Analysis Pages

Character Analysis in The Best of Sherlock Holmes

Character Analysis Examples in The Best of Sherlock Holmes:

A Scandal in Bohemia

🔒 1

"“I have no data yet. It is a capital mistake to theorise before one has data. ..."   (A Scandal in Bohemia)

Holmes frequently complains in other stories that he needs more facts, or more data. For example, in "The Adventure of the Copper Beeches":

"Data! Data! Data!" he cried impatiently. "I can't make bricks without clay."

This emphasis on facts to fuel his thinking seems intended to explain why Sherlock Holmes, usually accompanied by Dr. Watson, will go out into the field to investigate for himself. Readers of the Sherlock Holmes stories expect some adventure as well as an introduction to strange characters and interesting settings. It is because of Holmes's need for facts, or data, that he leaves Baker Street for bizarre, charming, mysterious, or unusual settings where he invariably encounters adventures.

Although the detective is supposed to be a superior type of thinking machine, Sir Arthur Conan Doyle must have known that his readers could only be intrigued with a few examples of his character's deductive powers and were eager to be transported in their imaginations into the outer Victorian world where they could feel excitement and other strong emotions. Holmes is not looking for excitement but needs to see things for himself, to interview people, and to take occasional risks, as he does, for example, in The Hound of the Baskervilles.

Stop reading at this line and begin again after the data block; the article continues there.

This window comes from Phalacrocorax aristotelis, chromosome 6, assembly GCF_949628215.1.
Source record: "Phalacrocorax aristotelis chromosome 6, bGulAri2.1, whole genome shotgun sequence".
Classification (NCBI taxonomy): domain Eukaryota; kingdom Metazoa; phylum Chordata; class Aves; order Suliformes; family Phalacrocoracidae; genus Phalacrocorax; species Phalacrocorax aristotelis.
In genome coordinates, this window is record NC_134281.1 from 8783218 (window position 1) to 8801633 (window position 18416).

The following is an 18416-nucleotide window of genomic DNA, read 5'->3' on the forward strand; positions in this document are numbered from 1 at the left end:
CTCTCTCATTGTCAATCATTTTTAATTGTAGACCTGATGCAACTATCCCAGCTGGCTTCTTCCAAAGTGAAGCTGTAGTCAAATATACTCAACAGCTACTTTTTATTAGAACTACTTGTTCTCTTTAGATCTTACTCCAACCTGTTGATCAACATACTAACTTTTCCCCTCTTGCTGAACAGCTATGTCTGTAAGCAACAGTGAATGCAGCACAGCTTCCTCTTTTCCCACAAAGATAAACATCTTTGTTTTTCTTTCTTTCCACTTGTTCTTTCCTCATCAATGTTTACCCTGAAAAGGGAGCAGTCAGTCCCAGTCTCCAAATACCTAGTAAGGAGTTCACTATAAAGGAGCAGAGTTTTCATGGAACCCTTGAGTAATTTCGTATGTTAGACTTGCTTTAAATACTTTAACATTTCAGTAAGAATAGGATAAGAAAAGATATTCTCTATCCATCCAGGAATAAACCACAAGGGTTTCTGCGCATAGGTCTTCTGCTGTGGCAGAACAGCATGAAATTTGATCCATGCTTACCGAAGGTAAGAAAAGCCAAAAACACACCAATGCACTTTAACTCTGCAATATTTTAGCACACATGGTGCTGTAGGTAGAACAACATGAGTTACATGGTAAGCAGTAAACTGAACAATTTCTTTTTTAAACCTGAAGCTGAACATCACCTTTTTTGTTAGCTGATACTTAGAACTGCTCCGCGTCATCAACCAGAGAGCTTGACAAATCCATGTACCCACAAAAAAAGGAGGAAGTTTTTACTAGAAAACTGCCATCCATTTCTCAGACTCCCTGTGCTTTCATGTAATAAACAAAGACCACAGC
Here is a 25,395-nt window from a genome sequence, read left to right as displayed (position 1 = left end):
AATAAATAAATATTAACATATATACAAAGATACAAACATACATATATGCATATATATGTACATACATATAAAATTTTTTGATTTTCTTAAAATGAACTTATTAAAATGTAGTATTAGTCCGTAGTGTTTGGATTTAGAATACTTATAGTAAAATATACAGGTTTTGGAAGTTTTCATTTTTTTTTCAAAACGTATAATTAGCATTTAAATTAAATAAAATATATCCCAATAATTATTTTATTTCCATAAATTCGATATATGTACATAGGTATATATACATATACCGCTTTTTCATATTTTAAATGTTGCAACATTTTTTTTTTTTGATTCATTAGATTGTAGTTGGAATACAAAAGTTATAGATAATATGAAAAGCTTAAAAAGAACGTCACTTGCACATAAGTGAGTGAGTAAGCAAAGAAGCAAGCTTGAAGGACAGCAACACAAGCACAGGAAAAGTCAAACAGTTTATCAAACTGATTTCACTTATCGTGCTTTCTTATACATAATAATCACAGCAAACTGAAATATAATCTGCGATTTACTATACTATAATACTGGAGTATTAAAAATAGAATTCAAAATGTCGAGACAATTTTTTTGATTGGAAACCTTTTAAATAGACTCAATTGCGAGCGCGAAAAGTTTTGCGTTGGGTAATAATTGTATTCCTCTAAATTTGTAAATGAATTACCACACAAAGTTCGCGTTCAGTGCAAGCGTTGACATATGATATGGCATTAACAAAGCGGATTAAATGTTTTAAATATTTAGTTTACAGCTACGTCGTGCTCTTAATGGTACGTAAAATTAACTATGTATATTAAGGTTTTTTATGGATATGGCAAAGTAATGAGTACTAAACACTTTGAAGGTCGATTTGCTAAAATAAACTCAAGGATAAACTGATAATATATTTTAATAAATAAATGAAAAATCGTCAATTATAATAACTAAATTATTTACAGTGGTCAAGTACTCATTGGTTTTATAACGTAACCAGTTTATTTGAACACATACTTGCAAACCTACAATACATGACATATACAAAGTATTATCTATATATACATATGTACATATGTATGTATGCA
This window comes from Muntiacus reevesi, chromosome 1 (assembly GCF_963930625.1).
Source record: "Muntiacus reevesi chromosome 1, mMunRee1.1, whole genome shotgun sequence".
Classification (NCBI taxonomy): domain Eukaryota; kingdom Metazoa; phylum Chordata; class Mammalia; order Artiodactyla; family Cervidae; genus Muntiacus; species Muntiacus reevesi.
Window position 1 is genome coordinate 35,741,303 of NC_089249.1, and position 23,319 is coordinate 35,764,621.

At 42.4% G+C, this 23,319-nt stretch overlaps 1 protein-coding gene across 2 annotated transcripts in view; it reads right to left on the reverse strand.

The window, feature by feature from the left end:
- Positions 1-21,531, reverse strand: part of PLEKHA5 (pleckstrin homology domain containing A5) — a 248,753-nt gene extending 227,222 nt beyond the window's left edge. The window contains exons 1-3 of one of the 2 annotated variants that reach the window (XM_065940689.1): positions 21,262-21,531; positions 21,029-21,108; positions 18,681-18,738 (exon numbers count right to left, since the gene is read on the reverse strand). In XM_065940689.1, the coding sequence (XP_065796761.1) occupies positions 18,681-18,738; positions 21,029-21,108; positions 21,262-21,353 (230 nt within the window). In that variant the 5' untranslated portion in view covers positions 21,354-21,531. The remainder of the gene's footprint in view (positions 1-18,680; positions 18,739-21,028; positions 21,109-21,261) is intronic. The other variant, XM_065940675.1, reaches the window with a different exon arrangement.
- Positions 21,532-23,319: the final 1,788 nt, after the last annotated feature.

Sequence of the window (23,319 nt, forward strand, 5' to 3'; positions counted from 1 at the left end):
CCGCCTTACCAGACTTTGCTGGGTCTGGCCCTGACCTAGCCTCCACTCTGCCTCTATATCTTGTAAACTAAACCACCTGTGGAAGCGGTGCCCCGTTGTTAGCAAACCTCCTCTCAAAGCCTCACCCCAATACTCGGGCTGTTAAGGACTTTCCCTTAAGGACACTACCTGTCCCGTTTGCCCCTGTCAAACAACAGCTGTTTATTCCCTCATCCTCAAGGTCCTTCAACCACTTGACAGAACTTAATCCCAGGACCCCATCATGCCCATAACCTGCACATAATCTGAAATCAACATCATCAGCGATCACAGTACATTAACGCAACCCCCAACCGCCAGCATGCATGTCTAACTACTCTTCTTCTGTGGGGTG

Even when a new client has a long tale to tell him at Baker Street, it can be seen that Sherlock Holmes is trying to gather facts. For example, when Helen Stoner comes to him in the early morning in "The Adventure of the Speckled Band," he interrupts her numerous times to focus on something of a factual nature.

“Pray be precise as to details,” said he.

“One moment,” said Holmes, “are you sure about this whistle and metallic sound? Could you swear to it?”

The poor girl cannot help expressing her strong feelings of fear, but Holmes only wants data. The search for more facts, however, will lead him to Helen Stoner's home at Stoke Moran, where he and Watson will become involved in one of their more harrowing adventures.

Analysis Pages